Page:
The Opposition in Croatia
From: Burn This House
Over the course of this blog, I haven't written much about Croatia. The three or four posts dedicated to Croatian topics, seem to focus around Tudjman and the HDZ. While of course the former are very important topics; it is obviously important not to reduce the entire Croatian war experience to the actions of the Presidency and most radical element of the Croatian political scene.
Surely Croats suffered greatly in the war, from the siege of Vukovar to the experience along with the Bosniaks in the camps and seeking refuge in refugee centers across the globe.
And just like there was some opposition to Milosevic's murderous ethnic-cleansing campaign in Serbia; there was also some opposition to Tudjman's ultra nationalism and dictatorship in Croatia.
And I think that I also focus on that aspect of the Croatian war experience, besides just focusing solely on the negative aspects.
So, with that lengthy introduction, here is "The Opposition in Croatia" by Sven Balas.
This essay, part of the book "Burn This House" focuses on the role of the independent media played in resisting Trudjman's nationalism.
In the climate filled with both overt and covert pressure to subsume to the "party line" it was not an easy task.
Perhaps the most illustrative example is that of "Slobodna Dalmacija" A high quality newspaper; in 1991 it denounced Croatian violation of the human rights of Serbs, a topic that the other newspapers didn't want to touch with a ten foot pole.
Trudjman's government decided to privatized the paper, and the best journalists quit in protest. The result that the paper under government supervision and the editorial policy parroted that of the government.
If the experience of "SD" is a cautionary tale of the limits of expressing independent thoughts in Trudjman's Croatia; than the experience of "Feral Tribune" is a much more hopeful example.
Feral Tribune's mastered boldly declares that the newspaper is "the property of those who write and read it." Combining satirical and analytical journalism, the basic message it proclaimed was that not all Croats were the same, set out to kill Muslims and Serbs. And not all Serbs were the same, set out to kill Croats.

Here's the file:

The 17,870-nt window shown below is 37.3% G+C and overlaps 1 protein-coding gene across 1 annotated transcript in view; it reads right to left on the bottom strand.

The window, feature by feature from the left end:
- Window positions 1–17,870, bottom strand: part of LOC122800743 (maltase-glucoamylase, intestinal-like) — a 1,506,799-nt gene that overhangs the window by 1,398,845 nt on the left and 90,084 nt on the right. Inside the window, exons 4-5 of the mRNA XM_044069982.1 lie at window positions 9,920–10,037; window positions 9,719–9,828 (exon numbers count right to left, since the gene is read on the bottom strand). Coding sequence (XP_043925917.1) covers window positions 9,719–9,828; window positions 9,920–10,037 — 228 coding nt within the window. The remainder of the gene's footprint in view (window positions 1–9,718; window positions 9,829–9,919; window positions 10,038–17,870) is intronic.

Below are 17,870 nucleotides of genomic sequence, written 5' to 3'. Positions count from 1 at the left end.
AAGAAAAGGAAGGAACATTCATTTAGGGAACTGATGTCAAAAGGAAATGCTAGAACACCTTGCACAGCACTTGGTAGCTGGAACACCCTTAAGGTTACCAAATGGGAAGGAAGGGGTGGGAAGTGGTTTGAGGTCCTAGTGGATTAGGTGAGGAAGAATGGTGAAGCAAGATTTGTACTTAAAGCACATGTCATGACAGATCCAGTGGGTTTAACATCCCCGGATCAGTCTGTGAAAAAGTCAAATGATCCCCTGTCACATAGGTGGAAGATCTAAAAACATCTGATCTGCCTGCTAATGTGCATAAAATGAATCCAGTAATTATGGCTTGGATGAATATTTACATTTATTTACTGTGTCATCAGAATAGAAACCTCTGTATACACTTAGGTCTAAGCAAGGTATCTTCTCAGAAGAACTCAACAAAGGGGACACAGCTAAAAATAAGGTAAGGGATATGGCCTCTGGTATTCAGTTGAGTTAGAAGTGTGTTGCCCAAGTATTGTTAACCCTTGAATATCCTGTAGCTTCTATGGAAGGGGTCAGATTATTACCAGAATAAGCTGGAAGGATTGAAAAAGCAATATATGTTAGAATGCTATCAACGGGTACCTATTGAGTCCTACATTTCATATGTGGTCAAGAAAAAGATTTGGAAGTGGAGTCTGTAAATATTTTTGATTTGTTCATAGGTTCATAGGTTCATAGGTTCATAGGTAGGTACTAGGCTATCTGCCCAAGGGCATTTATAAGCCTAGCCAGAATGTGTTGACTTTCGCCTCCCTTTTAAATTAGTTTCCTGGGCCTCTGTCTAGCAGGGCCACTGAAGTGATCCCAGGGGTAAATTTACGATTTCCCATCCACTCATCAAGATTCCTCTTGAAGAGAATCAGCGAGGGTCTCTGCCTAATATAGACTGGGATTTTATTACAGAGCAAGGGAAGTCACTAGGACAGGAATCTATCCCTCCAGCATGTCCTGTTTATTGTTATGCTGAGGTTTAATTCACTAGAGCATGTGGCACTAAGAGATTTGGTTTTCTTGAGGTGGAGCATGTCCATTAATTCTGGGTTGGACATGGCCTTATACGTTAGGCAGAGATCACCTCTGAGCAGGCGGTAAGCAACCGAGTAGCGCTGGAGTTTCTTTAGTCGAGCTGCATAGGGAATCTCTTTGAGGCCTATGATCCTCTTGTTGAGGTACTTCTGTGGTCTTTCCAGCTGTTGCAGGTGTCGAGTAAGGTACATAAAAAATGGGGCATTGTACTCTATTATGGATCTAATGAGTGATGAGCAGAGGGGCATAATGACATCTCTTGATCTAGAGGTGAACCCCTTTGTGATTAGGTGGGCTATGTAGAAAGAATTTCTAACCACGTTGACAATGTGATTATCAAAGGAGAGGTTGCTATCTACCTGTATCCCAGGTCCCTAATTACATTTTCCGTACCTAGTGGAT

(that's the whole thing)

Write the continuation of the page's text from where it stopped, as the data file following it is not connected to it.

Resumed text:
Written at times in a deeply ironic prose, Feral Tribune utilize wit and common sense to talk about the war in a way that very few papers were capable of doing.
While Feral Tribune utilizes irony and sarcasm to make a point, perhaps the most illustrative example of this is their use of creative illustrations; such as the one in the winter of 1993 showing a composite of a naket Trudjman enjoying a "pillow chat" with a naked Milosevic. The text below reads "Is This What We Fought For;" the paper was one of the best papers for analyzing all aspects of the war and the effect of the war on the people and institutions in the former Yugoslavia.
The use of "scandalous" graphics on the frontpage was exploited by the Tudjman government. In 1994 a "pornography" task was slapped on the paper. The aim was to destroy the paper financially, and therefore put it out of circulation; while at the same time, not make it appear as the Trudjman government was engaging in censorship. This censorship by proxy would give Trudjman the double advantage of having one of the most critical voices of his policies shut down, while at the sametime, having Tudjman still appear "democratic."
Given the experience of "Slobodna Dalmacija" it would seem as if the "Feral Tribune" would follow the same pathway of formerly independent newspapers who would become a mouthpiece for the government.
Yet, for some reason it didn't happen. And I use the very ubiquitous term "some reason" because the essay does not explain why Feral was able to resist. Was it because the "porn tax" wasn't succesful, was it because Feral received financial aid from outside sources, was it because of a particularly determined editorial staff?
None of that is explained in the essay. But what is explained is the newspaper's continuous role as a voice in the wilderness of nationalism.
Feral frequently denounced the racism and anti-Semitism of the most extreme in Croatian society. It addressed the great taboo of Croatian war crimes. In 1993 it was the first journal to break the story of the HDZ war against the Bosniaks. "Officially" the story was very similar to the story given by elements of "Greater Serbia" just a year ago. That the Bosniaks will getting aid from extremists Muslim terrorists, determined to turn Bosnia into a Shari'a state.
Feral Tribune as it did in the past did not take the official party line as fact; instead it did investigations into HDZ run camps for Bosniak civilians; and the role of the Herceg-Bosna leadership in instigating and causing the Muslim-Croat war, and HDZ camps.
Feral tribune also posted about atrocities committed against Serb civilians. It was indeed the only journal in Croatia to report the existence of ten mass graves of Serb civilians. Feral also posted about human rights violations, abuses and crimes committed against Serb civilians during the "Operation Storm" period.
Feral Tribune was recognized for the reporting and received a "Freedom of Reporting" award from the International Press Directory. Although Trudjman claimed the paper was "anti Croat" and traitorous to the cause of the Croatian state, by reporting the stories no one else would; and by not taking Trudjman's government's word on everything; Feral Tribune served the Croatian people and Croatia in a way that is more true and patriotic than anything rudjman's government could have done.